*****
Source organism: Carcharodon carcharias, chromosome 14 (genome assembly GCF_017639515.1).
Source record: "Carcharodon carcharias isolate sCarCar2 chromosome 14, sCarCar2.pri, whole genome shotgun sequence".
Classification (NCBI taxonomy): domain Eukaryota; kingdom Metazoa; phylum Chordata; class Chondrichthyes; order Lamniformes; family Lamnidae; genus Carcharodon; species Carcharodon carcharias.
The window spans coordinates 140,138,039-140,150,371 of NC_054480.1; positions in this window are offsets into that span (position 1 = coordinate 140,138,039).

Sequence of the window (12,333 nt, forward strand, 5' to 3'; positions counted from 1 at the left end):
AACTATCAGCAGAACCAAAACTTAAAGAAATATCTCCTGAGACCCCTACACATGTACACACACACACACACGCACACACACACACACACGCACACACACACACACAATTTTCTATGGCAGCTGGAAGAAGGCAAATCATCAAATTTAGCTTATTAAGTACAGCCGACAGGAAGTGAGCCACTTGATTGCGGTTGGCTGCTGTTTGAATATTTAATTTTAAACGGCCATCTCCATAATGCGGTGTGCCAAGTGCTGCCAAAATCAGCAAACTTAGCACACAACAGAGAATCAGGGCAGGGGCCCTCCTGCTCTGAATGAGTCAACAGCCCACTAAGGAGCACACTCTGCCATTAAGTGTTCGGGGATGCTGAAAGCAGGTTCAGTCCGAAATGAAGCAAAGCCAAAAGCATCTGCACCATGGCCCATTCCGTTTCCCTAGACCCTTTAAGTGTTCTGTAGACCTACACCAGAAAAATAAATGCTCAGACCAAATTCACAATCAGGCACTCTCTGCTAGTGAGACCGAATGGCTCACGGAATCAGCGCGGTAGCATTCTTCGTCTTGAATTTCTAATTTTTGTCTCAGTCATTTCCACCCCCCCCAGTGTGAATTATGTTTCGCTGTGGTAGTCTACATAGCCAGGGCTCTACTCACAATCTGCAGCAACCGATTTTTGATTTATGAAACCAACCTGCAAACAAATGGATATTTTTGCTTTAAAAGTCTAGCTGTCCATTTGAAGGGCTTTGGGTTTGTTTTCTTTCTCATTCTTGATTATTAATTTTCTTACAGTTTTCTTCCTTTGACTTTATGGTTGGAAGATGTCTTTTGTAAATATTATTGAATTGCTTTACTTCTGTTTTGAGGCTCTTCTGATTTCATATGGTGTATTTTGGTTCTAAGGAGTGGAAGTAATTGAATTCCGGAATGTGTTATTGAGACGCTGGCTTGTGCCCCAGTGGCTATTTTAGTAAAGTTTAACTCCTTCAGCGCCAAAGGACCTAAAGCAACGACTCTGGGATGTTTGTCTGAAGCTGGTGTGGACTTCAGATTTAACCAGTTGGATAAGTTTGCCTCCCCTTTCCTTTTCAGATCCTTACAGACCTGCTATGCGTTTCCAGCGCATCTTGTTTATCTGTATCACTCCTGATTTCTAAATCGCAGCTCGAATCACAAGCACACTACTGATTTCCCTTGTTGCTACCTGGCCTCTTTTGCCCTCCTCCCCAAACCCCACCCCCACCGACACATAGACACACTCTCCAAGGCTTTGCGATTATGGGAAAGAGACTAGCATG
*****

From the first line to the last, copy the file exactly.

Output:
Source organism: Carcharodon carcharias, chromosome 14 (genome assembly GCF_017639515.1).
Source record: "Carcharodon carcharias isolate sCarCar2 chromosome 14, sCarCar2.pri, whole genome shotgun sequence".
Classification (NCBI taxonomy): domain Eukaryota; kingdom Metazoa; phylum Chordata; class Chondrichthyes; order Lamniformes; family Lamnidae; genus Carcharodon; species Carcharodon carcharias.
The window spans coordinates 140,138,039-140,150,371 of NC_054480.1; positions in this window are offsets into that span (position 1 = coordinate 140,138,039).

Sequence of the window (12,333 nt, forward strand, 5' to 3'; positions counted from 1 at the left end):
AACTATCAGCAGAACCAAAACTTAAAGAAATATCTCCTGAGACCCCTACACATGTACACACACACACACACGCACACACACACACACACGCACACACACACACACAATTTTCTATGGCAGCTGGAAGAAGGCAAATCATCAAATTTAGCTTATTAAGTACAGCCGACAGGAAGTGAGCCACTTGATTGCGGTTGGCTGCTGTTTGAATATTTAATTTTAAACGGCCATCTCCATAATGCGGTGTGCCAAGTGCTGCCAAAATCAGCAAACTTAGCACACAACAGAGAATCAGGGCAGGGGCCCTCCTGCTCTGAATGAGTCAACAGCCCACTAAGGAGCACACTCTGCCATTAAGTGTTCGGGGATGCTGAAAGCAGGTTCAGTCCGAAATGAAGCAAAGCCAAAAGCATCTGCACCATGGCCCATTCCGTTTCCCTAGACCCTTTAAGTGTTCTGTAGACCTACACCAGAAAAATAAATGCTCAGACCAAATTCACAATCAGGCACTCTCTGCTAGTGAGACCGAATGGCTCACGGAATCAGCGCGGTAGCATTCTTCGTCTTGAATTTCTAATTTTTGTCTCAGTCATTTCCACCCCCCCCAGTGTGAATTATGTTTCGCTGTGGTAGTCTACATAGCCAGGGCTCTACTCACAATCTGCAGCAACCGATTTTTGATTTATGAAACCAACCTGCAAACAAATGGATATTTTTGCTTTAAAAGTCTAGCTGTCCATTTGAAGGGCTTTGGGTTTGTTTTCTTTCTCATTCTTGATTATTAATTTTCTTACAGTTTTCTTCCTTTGACTTTATGGTTGGAAGATGTCTTTTGTAAATATTATTGAATTGCTTTACTTCTGTTTTGAGGCTCTTCTGATTTCATATGGTGTATTTTGGTTCTAAGGAGTGGAAGTAATTGAATTCCGGAATGTGTTATTGAGACGCTGGCTTGTGCCCCAGTGGCTATTTTAGTAAAGTTTAACTCCTTCAGCGCCAAAGGACCTAAAGCAACGACTCTGGGATGTTTGTCTGAAGCTGGTGTGGACTTCAGATTTAACCAGTTGGATAAGTTTGCCTCCCCTTTCCTTTTCAGATCCTTACAGACCTGCTATGCGTTTCCAGCGCATCTTGTTTATCTGTATCACTCCTGATTTCTAAATCGCAGCTCGAATCACAAGCACACTACTGATTTCCCTTGTTGCTACCTGGCCTCTTTTGCCCTCCTCCCCAAACCCCACCCCCACCGACACATAGACACACTCTCCAAGGCTTTGCGATTATGGGAAAGAGACTAGCATG